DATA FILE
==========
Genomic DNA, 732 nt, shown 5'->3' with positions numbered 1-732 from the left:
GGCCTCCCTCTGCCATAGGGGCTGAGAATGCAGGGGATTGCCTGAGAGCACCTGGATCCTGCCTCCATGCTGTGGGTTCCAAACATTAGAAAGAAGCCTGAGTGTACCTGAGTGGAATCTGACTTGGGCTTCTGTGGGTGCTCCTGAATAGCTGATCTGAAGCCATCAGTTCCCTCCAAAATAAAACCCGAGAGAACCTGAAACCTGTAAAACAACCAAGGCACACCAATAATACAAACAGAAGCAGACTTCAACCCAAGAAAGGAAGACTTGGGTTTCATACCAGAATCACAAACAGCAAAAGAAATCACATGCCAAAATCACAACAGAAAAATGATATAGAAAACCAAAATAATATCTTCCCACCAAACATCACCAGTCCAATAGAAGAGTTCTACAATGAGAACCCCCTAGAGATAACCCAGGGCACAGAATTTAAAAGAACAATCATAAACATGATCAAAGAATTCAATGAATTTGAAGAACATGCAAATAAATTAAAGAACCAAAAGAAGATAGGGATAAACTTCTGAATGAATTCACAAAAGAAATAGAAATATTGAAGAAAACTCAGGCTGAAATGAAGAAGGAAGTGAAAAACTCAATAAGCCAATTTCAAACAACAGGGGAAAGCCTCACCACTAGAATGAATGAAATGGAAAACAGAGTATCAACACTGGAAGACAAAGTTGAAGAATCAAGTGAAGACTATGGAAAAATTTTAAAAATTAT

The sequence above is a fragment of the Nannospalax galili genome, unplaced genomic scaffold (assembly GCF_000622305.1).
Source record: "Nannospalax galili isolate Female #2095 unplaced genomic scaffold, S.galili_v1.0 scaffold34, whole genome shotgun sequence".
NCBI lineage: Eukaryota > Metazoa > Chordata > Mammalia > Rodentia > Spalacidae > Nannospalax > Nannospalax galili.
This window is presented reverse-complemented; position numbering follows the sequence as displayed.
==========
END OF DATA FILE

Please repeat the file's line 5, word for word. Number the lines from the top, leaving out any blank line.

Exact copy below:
NCBI lineage: Eukaryota > Metazoa > Chordata > Mammalia > Rodentia > Spalacidae > Nannospalax > Nannospalax galili.